All that nice work you count, has one main purpose, to determine if their is a business case. The two years work shows mainly how difficult it is to make that business case.

This whole business case thing is entirely made up by Airbus guys.

Everything from the job hiring, to the project office to the engine selection all point to the 797 is definitely coming. It has probably been 100% for well over 12 months.

Now I hear you say "why not launch last year?"

Boeing is simply locking in the engine manufacturers before launch. Contracts with Boeing will prevent that manufacturer from selling a similar thrust class engine to Airbus. I have heard this repeated many times on various websites.

Airbus will then have no engine available to use in a competing model, aka carbon winged A330-800 or A300NEO. Airbus will then have to get a different engine from a competiting engine manufacturer. That engine might not be as cutting edge if the quantity of engines sold will be low.

Boeing definitely doesnt want a repeat of the A330NEO using the 787 engine. The 797 market is already narrow Boeing wants the small widebody market entirely to themselves.
 
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seahawk
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Re: Boeing 797 Discussion Thread - 2018

Tue Sep 25, 2018 12:08 pm

There is nothing mystical about the process.

You can only sent RFIs for engine to the OEMs when you have finished your plane design so far, that you have concrete and reliable thrust requirements. And with 3 engine OEM bidding, there will always be at least one available for Airbus and if that engine is the least capable is never certain, it might only be the one with the longest time to EiS.
 
rheinwaldner
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Re: Boeing 797 Discussion Thread - 2018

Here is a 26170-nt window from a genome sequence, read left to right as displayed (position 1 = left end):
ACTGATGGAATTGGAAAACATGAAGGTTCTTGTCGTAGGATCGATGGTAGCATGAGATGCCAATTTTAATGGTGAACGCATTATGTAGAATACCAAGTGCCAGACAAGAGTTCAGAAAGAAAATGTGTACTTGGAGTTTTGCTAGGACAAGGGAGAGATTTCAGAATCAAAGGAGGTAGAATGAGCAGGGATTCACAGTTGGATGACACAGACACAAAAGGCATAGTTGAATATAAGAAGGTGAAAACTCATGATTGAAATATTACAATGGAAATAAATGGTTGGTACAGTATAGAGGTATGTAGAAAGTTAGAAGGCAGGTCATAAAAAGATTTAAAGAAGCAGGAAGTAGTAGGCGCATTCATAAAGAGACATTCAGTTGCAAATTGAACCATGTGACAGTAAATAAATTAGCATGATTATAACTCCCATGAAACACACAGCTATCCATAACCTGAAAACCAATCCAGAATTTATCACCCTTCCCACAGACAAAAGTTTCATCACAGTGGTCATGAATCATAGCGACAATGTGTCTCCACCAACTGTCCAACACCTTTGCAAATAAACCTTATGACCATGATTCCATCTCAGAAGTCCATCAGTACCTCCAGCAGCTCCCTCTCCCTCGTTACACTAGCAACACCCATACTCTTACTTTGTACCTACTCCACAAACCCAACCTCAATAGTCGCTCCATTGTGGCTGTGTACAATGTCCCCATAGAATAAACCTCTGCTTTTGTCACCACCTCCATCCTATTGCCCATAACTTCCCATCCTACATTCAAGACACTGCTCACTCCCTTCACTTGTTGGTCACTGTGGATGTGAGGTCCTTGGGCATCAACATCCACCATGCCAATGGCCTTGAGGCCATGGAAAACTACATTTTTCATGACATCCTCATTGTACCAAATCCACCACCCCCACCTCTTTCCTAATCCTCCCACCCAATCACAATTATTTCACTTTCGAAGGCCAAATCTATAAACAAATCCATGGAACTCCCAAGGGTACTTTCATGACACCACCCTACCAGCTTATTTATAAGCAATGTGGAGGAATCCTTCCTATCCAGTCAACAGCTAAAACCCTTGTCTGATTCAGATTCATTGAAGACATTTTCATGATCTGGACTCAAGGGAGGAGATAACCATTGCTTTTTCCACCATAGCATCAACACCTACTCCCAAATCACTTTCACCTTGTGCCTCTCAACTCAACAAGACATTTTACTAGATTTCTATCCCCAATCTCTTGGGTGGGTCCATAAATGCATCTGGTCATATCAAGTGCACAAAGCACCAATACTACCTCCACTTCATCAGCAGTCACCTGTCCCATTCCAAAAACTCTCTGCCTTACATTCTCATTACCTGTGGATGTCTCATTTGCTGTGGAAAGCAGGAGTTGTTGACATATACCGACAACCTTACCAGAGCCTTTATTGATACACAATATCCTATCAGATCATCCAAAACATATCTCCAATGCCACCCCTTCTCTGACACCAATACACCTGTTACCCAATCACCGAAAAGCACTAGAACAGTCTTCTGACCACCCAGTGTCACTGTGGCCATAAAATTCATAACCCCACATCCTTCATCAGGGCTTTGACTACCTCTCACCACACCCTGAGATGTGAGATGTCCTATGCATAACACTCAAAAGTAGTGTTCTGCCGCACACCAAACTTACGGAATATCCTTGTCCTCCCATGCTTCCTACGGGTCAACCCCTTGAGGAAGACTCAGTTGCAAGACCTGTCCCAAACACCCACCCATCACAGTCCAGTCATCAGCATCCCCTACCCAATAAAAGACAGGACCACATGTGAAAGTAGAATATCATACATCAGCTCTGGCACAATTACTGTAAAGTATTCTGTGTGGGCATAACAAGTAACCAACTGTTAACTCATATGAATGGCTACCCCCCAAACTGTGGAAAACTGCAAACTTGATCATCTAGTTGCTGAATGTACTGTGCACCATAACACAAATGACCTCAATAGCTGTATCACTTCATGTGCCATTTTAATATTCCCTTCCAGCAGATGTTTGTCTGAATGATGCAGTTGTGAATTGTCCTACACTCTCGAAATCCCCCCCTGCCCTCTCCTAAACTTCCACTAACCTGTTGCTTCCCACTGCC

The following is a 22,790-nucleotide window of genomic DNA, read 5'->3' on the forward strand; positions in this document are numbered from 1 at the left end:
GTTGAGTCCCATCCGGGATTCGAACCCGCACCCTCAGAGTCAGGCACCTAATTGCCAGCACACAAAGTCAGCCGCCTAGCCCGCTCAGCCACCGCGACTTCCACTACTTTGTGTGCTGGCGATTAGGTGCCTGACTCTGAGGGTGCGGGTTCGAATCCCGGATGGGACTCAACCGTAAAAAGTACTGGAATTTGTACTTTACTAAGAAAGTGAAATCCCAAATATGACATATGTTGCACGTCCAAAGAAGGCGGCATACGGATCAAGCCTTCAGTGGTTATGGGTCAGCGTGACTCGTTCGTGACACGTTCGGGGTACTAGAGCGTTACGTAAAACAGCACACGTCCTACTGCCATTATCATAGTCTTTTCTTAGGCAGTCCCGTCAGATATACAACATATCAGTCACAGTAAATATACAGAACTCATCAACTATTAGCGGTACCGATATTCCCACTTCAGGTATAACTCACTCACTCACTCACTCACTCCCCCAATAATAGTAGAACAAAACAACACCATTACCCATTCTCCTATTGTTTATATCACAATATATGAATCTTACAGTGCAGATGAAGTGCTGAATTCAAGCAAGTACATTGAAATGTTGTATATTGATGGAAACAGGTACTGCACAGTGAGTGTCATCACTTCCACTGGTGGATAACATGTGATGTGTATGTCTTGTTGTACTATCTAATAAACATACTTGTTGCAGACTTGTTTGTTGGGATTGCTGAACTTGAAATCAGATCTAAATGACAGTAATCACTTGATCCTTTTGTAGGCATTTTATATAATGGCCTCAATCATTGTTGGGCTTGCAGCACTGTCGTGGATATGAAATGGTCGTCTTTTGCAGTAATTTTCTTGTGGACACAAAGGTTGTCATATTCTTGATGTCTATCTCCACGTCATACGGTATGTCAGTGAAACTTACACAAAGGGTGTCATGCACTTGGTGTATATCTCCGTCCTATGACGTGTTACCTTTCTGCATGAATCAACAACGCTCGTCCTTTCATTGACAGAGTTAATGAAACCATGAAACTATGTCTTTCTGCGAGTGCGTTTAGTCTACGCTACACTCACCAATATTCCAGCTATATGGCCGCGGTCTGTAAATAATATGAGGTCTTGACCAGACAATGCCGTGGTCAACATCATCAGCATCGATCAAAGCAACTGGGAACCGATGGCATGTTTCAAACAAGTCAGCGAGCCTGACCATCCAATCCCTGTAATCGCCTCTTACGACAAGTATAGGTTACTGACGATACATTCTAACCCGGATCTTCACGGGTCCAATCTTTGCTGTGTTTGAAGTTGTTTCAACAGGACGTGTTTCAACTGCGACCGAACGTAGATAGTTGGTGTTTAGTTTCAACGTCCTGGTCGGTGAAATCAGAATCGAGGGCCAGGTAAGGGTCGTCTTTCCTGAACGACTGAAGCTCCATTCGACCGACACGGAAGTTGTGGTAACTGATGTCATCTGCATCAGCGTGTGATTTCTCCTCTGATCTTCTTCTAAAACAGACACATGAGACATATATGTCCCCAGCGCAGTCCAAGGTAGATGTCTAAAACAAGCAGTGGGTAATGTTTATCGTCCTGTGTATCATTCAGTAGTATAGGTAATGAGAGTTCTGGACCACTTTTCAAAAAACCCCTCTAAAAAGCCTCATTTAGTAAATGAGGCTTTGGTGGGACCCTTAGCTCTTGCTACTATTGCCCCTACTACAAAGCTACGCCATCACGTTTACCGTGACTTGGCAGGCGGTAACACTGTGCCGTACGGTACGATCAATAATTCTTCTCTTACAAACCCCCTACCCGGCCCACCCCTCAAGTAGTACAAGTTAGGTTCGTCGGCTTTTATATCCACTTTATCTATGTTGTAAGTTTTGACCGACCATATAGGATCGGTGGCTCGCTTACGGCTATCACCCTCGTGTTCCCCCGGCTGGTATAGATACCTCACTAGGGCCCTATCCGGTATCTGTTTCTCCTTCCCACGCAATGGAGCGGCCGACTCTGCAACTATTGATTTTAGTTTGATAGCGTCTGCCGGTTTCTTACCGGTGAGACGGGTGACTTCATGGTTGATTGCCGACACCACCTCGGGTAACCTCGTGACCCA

Tue Sep 25, 2018 12:16 pm

RJMAZ wrote:
mjoelnir wrote:
All that nice work you count, has one main purpose, to determine if their is a business case. The two years work shows mainly how difficult it is to make that business case.

This whole business case thing is entirely made up by Airbus guys.

Everything from the job hiring, to the project office to the engine selection all point to the 797 is definitely coming. It has probably been 100% for well over 12 months.

Boeing CEO, Dennis Muilenburg, April 12, 2018:
"Now the question is whether we can make a business case close, .... That business case is what we are still working on. We are not up to a decision point yet, we haven't made a launch decision but I would say, over the next year we'll get to that (decision) point."
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Revelation
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Re: Boeing 797 Discussion Thread - 2018

Tue Sep 25, 2018 12:43 pm

2175301 wrote:
I disagree with that: What has changed in the last 2 years is that Boeing has resolved what aircraft they will be offering from a general concept with undefined capacity and range to what I believe to be a rather specific aircraft (or perhaps 2 aircraft models). They have also fine tuned significantly how much it will cost to produce, by what method, and how much potential customers will likely pay for it.